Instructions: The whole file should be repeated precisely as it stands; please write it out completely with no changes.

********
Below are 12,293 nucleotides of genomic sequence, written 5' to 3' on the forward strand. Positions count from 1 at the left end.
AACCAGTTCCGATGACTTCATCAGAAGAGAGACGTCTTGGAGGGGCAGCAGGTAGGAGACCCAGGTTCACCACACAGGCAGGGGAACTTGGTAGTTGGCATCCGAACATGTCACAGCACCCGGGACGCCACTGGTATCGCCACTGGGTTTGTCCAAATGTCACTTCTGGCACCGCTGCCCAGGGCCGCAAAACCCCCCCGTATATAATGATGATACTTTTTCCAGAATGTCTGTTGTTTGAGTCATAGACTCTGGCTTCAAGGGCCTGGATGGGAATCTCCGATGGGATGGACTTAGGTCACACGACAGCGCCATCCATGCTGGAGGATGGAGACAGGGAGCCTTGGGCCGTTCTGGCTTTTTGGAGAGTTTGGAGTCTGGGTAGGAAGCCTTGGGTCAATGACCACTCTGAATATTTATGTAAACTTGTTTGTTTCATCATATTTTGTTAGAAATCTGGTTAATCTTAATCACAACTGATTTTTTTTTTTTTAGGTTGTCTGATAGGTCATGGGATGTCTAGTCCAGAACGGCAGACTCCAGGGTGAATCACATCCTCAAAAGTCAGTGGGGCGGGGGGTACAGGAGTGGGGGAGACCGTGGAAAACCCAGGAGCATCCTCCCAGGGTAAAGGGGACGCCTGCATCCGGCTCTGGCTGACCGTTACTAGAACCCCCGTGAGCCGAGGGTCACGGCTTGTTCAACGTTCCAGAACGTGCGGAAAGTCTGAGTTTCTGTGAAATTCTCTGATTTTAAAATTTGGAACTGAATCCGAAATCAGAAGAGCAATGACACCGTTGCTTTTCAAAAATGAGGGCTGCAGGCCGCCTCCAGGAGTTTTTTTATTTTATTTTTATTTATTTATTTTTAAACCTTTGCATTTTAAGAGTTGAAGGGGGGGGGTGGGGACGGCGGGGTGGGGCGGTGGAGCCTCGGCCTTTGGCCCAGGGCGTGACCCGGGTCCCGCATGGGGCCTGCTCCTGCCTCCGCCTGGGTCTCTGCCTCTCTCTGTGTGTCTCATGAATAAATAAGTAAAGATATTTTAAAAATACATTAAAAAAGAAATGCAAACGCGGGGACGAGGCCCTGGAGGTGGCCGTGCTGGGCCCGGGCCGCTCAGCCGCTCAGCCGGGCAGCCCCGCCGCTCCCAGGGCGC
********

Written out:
Below are 12,293 nucleotides of genomic sequence, written 5' to 3' on the forward strand. Positions count from 1 at the left end.
AACCAGTTCCGATGACTTCATCAGAAGAGAGACGTCTTGGAGGGGCAGCAGGTAGGAGACCCAGGTTCACCACACAGGCAGGGGAACTTGGTAGTTGGCATCCGAACATGTCACAGCACCCGGGACGCCACTGGTATCGCCACTGGGTTTGTCCAAATGTCACTTCTGGCACCGCTGCCCAGGGCCGCAAAACCCCCCCGTATATAATGATGATACTTTTTCCAGAATGTCTGTTGTTTGAGTCATAGACTCTGGCTTCAAGGGCCTGGATGGGAATCTCCGATGGGATGGACTTAGGTCACACGACAGCGCCATCCATGCTGGAGGATGGAGACAGGGAGCCTTGGGCCGTTCTGGCTTTTTGGAGAGTTTGGAGTCTGGGTAGGAAGCCTTGGGTCAATGACCACTCTGAATATTTATGTAAACTTGTTTGTTTCATCATATTTTGTTAGAAATCTGGTTAATCTTAATCACAACTGATTTTTTTTTTTTTAGGTTGTCTGATAGGTCATGGGATGTCTAGTCCAGAACGGCAGACTCCAGGGTGAATCACATCCTCAAAAGTCAGTGGGGCGGGGGGTACAGGAGTGGGGGAGACCGTGGAAAACCCAGGAGCATCCTCCCAGGGTAAAGGGGACGCCTGCATCCGGCTCTGGCTGACCGTTACTAGAACCCCCGTGAGCCGAGGGTCACGGCTTGTTCAACGTTCCAGAACGTGCGGAAAGTCTGAGTTTCTGTGAAATTCTCTGATTTTAAAATTTGGAACTGAATCCGAAATCAGAAGAGCAATGACACCGTTGCTTTTCAAAAATGAGGGCTGCAGGCCGCCTCCAGGAGTTTTTTTATTTTATTTTTATTTATTTATTTTTAAACCTTTGCATTTTAAGAGTTGAAGGGGGGGGGTGGGGACGGCGGGGTGGGGCGGTGGAGCCTCGGCCTTTGGCCCAGGGCGTGACCCGGGTCCCGCATGGGGCCTGCTCCTGCCTCCGCCTGGGTCTCTGCCTCTCTCTGTGTGTCTCATGAATAAATAAGTAAAGATATTTTAAAAATACATTAAAAAAGAAATGCAAACGCGGGGACGAGGCCCTGGAGGTGGCCGTGCTGGGCCCGGGCCGCTCAGCCGCTCAGCCGGGCAGCCCCGCCGCTCCCAGGGCGC